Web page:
MDP will not obstruct government through parliament, says Nasheed

The opposition Maldivian Democratic Party (MDP) will not obstruct or hinder the government should the party win a parliamentary majority in the upcoming general elections, former President Mohamed Nasheed said last night.

Speaking at the campaign launching ceremony for the MDP’s candidate for Manchangoalhi North, MP Mariya Ahmed Didi, Nasheed said obstruction of development projects or government programmes was not the opposition party’s intention.

“Our philosophy is not obstruction. We do not wish to stop undertakings of President [Abdulla] Yameen’s government. We wish for it go ahead on the right path,” he said.

The role of an opposition party in a country with a presidential system was ensuring that campaign pledges are fulfilled, Nasheed added.

Nasheed noted that President Yameen made a number of pledges during last year’s presidential campaign, including raising old age pensions to MVR5,000 a month, providing MVR10,000 to fishermen during lean months, assuring “unlimited” health insurance, and assigning a general practitioner to each family.

“MDP’s legal responsibility today is to encourage holding the government answerable for fulfilling its pledges, if the pledge is not contrary to our philosophy and principles,” he said.

Nasheed suggested that a supplementary budget should be submitted to parliament with funds allocated for fulfilling the ruling Progressive Party of Maldives’ (PPM) campaign promises, which was not the case with the 2014 state budget approved by parliament.

As an additional MVR34 million (US$2.2 million) would be needed to raise the elderly benefits, Nasheed said the required amount could be saved from the budget by halving the salary and allowances of ministers, deputy ministers and state ministers.

He added that the MDP would seek amending the relevant laws to reduce wages of political appointees.

“We need a majority of the People’s Majlis to bring about this change through the law,” he said.

Meanwhile, campaigning in Noonu Velidhoo last night, President Yameen urged voters to choose candidates representing the governing ‘Progressive Coalition’ in order to ensure that the executive receives the necessary cooperation from the legislature.

Yameen argued that parliament was “in need of change” and needed to earn the public’s respect.

He added that it was the parliament that would “put the final stamp” on the government’s efforts to fulfil its campaign pledges.

“If the general rule that they follow is to try to stop everything that is beneficial for the people, that’s not responsible,” the president was quoted as saying by Sun Online.

Yameen also reportedly indicated that the government could submit a supplementary budget this year. The president has previously accused parliament of delaying approval of loans through the public finance committee.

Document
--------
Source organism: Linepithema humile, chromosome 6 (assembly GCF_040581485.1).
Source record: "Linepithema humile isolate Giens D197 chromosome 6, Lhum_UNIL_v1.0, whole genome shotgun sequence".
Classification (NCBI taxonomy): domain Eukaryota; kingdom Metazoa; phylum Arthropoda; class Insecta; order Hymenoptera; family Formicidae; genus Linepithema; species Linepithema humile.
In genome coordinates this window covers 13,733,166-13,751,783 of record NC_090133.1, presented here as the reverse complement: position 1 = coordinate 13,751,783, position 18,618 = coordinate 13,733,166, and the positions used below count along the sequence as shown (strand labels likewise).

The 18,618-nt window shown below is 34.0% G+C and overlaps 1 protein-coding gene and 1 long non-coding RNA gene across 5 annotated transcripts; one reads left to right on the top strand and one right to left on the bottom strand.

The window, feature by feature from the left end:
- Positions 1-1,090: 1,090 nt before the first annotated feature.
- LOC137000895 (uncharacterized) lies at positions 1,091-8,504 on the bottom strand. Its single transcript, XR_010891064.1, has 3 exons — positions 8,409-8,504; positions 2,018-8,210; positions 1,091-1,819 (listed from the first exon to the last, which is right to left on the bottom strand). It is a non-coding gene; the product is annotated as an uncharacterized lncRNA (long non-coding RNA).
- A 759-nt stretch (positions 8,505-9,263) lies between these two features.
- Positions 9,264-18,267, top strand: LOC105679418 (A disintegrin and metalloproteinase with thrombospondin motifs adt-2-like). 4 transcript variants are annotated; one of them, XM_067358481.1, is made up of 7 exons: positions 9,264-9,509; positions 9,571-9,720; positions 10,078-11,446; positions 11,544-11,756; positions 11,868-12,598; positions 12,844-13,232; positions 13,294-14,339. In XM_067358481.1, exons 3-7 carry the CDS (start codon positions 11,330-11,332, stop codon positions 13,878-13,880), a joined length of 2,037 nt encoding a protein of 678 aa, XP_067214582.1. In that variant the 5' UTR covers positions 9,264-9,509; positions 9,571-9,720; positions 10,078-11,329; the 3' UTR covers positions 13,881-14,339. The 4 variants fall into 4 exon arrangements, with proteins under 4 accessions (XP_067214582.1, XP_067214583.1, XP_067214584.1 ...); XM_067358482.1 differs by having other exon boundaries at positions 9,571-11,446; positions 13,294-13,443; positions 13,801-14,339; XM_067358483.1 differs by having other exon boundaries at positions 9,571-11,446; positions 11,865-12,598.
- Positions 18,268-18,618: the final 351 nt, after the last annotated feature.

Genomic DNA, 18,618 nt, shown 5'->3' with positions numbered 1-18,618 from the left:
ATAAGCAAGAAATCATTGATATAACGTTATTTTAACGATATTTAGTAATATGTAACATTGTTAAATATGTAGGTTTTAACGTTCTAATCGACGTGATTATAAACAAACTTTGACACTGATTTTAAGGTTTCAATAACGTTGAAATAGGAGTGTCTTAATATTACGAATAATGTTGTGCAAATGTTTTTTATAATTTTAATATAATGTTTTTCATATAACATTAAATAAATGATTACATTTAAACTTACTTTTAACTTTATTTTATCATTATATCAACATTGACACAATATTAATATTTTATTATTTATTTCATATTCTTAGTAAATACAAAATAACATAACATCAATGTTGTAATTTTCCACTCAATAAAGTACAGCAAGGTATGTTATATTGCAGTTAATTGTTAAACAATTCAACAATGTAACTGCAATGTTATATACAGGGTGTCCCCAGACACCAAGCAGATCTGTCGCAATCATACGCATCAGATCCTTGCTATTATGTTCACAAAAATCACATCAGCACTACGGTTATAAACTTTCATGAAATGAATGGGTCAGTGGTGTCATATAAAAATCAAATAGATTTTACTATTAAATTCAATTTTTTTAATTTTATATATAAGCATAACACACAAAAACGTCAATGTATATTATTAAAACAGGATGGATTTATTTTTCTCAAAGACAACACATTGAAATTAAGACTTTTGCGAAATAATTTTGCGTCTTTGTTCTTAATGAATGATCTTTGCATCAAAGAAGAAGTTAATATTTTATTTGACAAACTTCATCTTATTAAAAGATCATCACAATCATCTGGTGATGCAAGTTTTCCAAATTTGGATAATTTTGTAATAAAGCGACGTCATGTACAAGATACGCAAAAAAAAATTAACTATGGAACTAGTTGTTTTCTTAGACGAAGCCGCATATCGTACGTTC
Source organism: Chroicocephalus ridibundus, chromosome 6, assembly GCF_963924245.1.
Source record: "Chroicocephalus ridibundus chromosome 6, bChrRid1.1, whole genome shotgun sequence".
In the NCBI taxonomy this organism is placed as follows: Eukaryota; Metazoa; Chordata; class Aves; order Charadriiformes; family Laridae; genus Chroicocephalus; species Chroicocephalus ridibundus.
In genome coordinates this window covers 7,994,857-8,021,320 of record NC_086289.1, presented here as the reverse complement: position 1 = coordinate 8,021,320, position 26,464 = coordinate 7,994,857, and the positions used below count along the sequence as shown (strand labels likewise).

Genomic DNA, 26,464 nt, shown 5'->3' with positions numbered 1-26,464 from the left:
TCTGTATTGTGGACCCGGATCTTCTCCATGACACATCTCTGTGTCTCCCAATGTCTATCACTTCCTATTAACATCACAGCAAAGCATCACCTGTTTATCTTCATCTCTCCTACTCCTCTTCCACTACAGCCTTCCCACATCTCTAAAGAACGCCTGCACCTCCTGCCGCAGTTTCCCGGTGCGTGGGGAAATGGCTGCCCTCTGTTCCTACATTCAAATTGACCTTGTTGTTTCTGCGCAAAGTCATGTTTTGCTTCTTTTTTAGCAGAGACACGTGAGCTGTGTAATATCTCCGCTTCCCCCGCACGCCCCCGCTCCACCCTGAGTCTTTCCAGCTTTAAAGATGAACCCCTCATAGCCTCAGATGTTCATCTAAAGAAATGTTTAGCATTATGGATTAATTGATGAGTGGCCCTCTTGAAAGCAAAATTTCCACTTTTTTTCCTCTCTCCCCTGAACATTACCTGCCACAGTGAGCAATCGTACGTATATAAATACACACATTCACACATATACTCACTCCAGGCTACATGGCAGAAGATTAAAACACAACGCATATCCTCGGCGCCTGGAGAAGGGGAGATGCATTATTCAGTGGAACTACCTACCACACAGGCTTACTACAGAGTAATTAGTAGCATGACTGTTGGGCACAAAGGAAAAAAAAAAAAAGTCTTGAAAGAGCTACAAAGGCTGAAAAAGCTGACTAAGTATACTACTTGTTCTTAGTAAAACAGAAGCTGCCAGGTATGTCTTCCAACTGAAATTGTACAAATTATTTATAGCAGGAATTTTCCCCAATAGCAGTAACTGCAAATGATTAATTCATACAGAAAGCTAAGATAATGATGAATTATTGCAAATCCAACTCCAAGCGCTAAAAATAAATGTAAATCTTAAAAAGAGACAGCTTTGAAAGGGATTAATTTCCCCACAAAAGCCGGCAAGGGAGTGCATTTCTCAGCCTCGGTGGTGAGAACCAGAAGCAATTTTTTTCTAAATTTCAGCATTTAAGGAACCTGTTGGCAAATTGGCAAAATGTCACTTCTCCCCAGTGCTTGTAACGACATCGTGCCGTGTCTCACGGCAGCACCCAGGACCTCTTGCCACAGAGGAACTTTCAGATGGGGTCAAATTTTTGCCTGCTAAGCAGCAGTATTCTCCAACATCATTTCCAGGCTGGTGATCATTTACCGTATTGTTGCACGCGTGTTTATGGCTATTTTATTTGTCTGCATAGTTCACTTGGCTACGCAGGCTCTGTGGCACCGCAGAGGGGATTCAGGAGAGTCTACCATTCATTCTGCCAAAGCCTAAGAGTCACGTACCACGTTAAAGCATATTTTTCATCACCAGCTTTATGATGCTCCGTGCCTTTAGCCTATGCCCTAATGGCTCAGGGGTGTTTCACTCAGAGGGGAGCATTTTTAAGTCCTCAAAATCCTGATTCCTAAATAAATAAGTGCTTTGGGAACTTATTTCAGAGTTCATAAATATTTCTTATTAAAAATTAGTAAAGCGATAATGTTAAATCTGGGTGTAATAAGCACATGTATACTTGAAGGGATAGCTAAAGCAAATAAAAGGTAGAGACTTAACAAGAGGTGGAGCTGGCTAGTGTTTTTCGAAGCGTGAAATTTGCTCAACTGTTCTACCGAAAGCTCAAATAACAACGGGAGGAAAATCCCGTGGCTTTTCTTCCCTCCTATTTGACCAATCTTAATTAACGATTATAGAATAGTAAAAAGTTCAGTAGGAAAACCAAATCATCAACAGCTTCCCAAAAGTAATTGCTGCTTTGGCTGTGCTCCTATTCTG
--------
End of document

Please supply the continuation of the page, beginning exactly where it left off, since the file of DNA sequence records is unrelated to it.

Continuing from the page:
“I need some cash”

In his speech, Nasheed meanwhile referred to a leaked phone conversation in July 2010 between business magnate MP Gasim Ibrahim and then-Independent MP Mohamed ‘Kutti’ Nasheed, who recently joined the PPM, in which the latter asks the business magnate for “some cash”.

In a second leaked conversation, Nasheed read out a draft outlining the then-opposition’s plans to block taxation legislation and amend the Public Finance Act to require parliamentary approval for signing agreements such as the airport privatisation deal with GMR.

The amendments were cited as the main reason for the en masse cabinet resignation in June 2010 with Nasheed announcing at the time that the new laws would make it “impossible for the government to function.”

While then-President Nasheed ratified the amendments after parliament overrode his veto, the government filed a case at the Supreme Court in December 2010 contesting the constitutionality of some provisions.

Nasheed contended last night that opposition politicians obstructed the MDP government because they feared the party would win reelection if it was allowed to implement its policies.


President Yameen reiterates campaign pledges ahead of local council elections

President Abdulla Yameen reiterated the Progressive Party of Maldives’ (PPM) pledges at a campaign rally in Addu City last night ahead of Saturday’s local council election, urging voters to choose candidates willing to work with the government.

Addressing supporters in Hithadhoo, President Yameen vowed to fulfil the PPM’s pledge to provide MVR10,000 a month to fishermen during lean months, and to raise old age benefits from MVR2,700 to MVR5,000 a month before the end of the year.